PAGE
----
Rigmor Jensen, Mads Barløse, Lars Bendtsen, Nunu Lund, Anja Petersen.
Cluster headache is one of the most severe and disabling type of headaches. The pathophysiology of this disorder is largely unknown and it may be very difficult to treat, in particular the chronic form of cluster headache. There is a peculiar but yet unclarified relation between cluster headache and sleep as most of these severe headache attacks occur during the night, believed to be caused by a hypothalamic disturbance in the chronobiology.
Extensive sleep analysis in cluster headache patients as an inpatient study during the active bouts of cluster headache has been finalized and results indicate that cluster headache has a clear diurnal and circannual pattern but are not linked to specific sleep stages. We are continuing a large scale survey on the eventual relation between sleep and cluster headache based on questionnaires. Neurostimulation has been used in selected cases of chronic neuropathic pain and evidence is now accumulating for their use in headache disorders. As chronic cluster headache is one of the most disabling pain disorders known by mankind there is a constant search for new and better strategies, especially for those patients that are refractive to medical treatment strategies.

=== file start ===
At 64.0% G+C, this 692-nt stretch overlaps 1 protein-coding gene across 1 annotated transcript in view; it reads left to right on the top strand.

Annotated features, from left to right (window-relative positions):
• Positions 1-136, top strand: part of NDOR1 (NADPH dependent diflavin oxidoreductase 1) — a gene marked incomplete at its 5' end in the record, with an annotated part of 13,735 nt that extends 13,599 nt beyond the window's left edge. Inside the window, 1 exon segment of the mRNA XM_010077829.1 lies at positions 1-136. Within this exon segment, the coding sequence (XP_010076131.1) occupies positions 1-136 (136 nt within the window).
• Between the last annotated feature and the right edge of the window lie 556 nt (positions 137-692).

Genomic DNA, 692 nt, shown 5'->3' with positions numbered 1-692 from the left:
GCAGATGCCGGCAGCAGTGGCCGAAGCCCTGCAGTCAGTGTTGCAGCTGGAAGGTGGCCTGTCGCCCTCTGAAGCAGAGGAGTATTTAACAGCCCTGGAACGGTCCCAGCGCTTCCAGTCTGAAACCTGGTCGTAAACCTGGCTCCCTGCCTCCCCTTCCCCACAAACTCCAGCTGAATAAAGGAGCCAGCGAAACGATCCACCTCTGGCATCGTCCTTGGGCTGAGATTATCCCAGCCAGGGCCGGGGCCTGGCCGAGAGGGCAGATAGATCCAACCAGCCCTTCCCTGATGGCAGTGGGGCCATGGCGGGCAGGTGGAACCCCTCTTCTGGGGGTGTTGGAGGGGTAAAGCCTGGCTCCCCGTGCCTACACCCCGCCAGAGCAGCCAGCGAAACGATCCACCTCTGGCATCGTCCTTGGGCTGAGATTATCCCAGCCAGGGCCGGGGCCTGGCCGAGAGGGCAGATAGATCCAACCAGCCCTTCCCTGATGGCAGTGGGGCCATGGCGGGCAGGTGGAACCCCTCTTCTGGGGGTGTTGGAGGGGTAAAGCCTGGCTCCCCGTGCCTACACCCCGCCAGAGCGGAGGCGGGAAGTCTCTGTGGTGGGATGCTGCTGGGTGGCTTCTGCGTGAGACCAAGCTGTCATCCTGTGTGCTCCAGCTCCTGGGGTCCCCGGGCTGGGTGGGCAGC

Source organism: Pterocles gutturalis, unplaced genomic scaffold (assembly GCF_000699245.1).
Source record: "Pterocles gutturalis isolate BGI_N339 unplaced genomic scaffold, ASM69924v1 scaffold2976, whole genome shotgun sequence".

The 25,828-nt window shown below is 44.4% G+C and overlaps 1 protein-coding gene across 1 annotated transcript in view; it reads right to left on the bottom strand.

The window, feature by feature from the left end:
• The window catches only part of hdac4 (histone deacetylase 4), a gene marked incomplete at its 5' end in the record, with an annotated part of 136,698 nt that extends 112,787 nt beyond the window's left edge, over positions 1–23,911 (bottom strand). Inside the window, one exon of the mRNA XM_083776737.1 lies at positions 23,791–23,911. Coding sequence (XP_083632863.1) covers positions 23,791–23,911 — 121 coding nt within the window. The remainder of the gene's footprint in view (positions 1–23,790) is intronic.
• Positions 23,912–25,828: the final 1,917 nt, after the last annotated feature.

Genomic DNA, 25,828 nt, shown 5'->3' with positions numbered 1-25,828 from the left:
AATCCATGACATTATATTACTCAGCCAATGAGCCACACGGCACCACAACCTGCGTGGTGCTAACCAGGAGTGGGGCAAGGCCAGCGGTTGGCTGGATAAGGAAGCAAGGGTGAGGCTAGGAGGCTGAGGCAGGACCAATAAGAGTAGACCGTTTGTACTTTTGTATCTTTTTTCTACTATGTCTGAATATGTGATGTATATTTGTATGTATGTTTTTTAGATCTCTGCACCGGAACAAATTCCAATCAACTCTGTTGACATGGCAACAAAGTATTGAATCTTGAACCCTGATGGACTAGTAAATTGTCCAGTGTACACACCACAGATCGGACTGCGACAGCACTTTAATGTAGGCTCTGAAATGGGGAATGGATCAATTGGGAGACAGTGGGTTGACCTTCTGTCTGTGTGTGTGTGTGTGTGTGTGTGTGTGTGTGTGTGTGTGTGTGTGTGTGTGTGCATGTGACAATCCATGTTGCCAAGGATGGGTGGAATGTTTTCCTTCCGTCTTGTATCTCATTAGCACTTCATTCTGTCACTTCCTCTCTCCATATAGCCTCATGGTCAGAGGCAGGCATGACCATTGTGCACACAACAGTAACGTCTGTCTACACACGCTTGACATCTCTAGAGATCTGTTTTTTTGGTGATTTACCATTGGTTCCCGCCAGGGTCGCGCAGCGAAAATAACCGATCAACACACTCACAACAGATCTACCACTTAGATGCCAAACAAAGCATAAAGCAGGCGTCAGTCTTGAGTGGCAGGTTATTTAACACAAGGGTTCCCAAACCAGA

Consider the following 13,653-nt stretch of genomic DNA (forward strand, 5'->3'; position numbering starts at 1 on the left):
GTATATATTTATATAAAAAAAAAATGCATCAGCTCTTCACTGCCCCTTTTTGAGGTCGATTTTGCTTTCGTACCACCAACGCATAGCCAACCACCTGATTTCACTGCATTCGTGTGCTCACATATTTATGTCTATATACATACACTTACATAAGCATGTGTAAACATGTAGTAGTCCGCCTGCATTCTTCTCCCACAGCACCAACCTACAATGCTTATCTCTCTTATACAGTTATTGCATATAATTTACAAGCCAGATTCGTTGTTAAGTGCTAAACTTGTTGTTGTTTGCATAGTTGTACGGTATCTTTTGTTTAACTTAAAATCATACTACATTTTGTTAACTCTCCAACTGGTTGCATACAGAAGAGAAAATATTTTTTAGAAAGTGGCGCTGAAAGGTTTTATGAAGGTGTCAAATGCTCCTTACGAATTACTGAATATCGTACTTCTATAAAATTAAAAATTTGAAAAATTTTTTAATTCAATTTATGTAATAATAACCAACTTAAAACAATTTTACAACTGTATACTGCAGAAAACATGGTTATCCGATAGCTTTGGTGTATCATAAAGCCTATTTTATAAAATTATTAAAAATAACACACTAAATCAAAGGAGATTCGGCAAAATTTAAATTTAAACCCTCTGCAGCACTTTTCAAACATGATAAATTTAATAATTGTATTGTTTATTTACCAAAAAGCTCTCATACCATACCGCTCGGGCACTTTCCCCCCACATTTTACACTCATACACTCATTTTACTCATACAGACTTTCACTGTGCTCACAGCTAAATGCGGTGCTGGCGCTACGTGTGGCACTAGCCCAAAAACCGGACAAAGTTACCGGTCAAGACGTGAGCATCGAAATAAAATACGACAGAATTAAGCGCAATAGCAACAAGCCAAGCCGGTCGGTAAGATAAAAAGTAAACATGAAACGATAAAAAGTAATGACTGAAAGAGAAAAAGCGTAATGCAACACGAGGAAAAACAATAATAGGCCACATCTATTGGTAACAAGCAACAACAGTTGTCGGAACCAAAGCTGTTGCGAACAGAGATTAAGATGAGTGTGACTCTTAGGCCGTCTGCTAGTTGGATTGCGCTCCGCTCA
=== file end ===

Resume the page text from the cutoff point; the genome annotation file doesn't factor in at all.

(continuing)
Since 2011 the Danish Headache Center has participated in an international multicentre study of the effect of neurostimulation of the sphenopalatine ganglion in patients with cluster headache, and we have now demonstrated a successful outcome in two-thirds of severely affected patients, and also with a long-lasting effect in 61% after 2 years observation. The significant cost-savings of medication lead to a general approval of this new promising treatment for cluster headache. We have continued to offer this treatment strategy to selected patients in an open labelled register study and in total 62 cluster patients are implanted now in Denmark.
Further neuromodulation studies on other strategies are also emerging and DHC is now one of the leading centres for neuromodulation in Europe. DHC is also chairing a new European multicentre study of the effect of SPG stimulation in disabling migraine and results are promising.
Søren Hillerup, professor, DDS, and Jørgen Rostgaard, CMT surgeon, DDS, Department of Oromaxillofacial Surgery, National Hospital, Copenhagen, Denmark. Anthony Carparso, Principal Clinical Scientist, Autonomic Technologies, Inc., CA, USA, Poul Jennum, Danish Center for Sleep Medicine, Glostrup Hospital, ElectroCore LLC, 51 Gibraltar Drive, Suite 3C, Morris Plains, NJ, USA.